TOKYO - Japan's current account deficit in November tripled year-on-year to a record $5.7 billion as a weak yen pushed up the country's post-Fukushima energy bills, official data showed Tuesday.
The shortfall in the current account hit 592.8 billion yen, easily eclipsing a deficit of 179.6 billion yen in the same month a year earlier.
The latest data marked the largest monthly current account deficit based on comparable data stretching back to 1985, blowing past a 455.6 billion yen shortfall in January 2012, according to the finance ministry.
November's deficit largely stemmed from a growing trade imbalance stoked by Japan's heavy dependence on importing pricey fossil fuels to generate electricity, after the country's nuclear reactors were shut down in response to the 2011 tsunami-sparked atomic disaster.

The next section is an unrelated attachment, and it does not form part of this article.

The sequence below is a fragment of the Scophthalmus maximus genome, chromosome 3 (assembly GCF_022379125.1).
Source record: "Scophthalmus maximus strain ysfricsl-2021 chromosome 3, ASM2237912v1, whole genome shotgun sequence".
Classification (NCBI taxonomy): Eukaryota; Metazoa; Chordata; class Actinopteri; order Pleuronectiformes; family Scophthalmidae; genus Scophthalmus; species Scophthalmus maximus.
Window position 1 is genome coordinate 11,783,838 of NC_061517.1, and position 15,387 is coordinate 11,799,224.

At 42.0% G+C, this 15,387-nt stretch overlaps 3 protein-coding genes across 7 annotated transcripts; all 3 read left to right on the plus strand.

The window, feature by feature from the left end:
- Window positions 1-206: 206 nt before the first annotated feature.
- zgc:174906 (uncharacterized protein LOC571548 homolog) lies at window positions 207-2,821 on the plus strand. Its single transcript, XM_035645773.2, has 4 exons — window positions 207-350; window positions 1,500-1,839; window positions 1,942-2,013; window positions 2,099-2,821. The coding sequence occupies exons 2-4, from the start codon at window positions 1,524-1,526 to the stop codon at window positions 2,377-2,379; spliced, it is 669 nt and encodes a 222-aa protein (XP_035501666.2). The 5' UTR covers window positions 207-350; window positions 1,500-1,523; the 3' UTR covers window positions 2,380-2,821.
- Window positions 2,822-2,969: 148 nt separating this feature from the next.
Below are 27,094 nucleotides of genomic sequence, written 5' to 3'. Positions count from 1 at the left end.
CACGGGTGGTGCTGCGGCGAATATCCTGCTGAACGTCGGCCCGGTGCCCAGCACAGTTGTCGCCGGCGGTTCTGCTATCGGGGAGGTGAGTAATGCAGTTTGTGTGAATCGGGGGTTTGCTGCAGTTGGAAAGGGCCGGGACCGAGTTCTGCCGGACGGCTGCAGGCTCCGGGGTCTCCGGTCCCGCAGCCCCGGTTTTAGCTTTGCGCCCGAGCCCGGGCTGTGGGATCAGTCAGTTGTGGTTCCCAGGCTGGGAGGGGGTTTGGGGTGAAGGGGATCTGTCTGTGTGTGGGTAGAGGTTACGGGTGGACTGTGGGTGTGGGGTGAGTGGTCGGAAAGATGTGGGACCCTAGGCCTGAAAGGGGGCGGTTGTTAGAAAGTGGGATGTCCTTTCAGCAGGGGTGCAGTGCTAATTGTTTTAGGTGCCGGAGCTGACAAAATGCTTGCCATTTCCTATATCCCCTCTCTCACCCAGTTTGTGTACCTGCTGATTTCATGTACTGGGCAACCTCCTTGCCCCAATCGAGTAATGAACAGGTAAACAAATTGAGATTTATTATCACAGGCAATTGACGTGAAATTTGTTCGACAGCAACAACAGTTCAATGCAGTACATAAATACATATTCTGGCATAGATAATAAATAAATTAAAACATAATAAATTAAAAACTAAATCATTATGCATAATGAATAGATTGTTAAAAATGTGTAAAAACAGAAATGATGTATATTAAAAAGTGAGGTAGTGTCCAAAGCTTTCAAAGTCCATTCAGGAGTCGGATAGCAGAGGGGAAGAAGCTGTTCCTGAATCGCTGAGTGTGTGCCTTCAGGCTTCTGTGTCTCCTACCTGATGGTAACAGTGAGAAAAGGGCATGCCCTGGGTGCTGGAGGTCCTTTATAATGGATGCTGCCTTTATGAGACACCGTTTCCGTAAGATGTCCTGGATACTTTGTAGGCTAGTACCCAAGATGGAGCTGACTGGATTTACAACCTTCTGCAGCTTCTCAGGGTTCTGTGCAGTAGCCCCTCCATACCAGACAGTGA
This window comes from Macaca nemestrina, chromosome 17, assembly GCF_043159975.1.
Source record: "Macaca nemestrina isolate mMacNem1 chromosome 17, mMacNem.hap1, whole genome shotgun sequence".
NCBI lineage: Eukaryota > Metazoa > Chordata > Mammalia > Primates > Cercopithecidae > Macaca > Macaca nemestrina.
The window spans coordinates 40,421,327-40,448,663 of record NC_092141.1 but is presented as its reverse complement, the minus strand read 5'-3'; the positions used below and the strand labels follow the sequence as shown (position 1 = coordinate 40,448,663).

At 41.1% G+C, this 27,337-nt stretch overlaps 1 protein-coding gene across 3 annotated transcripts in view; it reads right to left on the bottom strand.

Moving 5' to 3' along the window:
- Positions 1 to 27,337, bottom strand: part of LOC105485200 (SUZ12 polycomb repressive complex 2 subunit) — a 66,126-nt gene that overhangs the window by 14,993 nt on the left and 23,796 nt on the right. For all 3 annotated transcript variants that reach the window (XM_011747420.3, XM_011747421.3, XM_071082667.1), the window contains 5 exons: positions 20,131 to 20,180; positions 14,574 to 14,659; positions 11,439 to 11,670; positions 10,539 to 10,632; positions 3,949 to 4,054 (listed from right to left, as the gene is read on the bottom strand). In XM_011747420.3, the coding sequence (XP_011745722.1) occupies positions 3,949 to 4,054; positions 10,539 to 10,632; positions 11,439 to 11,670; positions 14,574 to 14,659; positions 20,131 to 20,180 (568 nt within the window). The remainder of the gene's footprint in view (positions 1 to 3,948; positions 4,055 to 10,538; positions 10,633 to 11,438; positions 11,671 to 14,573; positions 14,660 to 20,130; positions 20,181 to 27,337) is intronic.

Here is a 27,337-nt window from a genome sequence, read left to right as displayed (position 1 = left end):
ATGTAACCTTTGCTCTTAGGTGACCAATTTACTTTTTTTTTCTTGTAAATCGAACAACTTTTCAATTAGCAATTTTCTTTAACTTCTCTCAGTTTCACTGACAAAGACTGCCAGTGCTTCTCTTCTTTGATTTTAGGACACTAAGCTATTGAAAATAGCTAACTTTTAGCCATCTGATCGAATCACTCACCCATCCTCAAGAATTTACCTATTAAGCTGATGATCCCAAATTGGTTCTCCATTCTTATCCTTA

The yen's sharp depreciation since late 2012 has also bloated costs.
The current account is the broadest measure of Japan's trade with the rest of the world, including not only trade in goods but also services, tourism and returns on the country's foreign investment.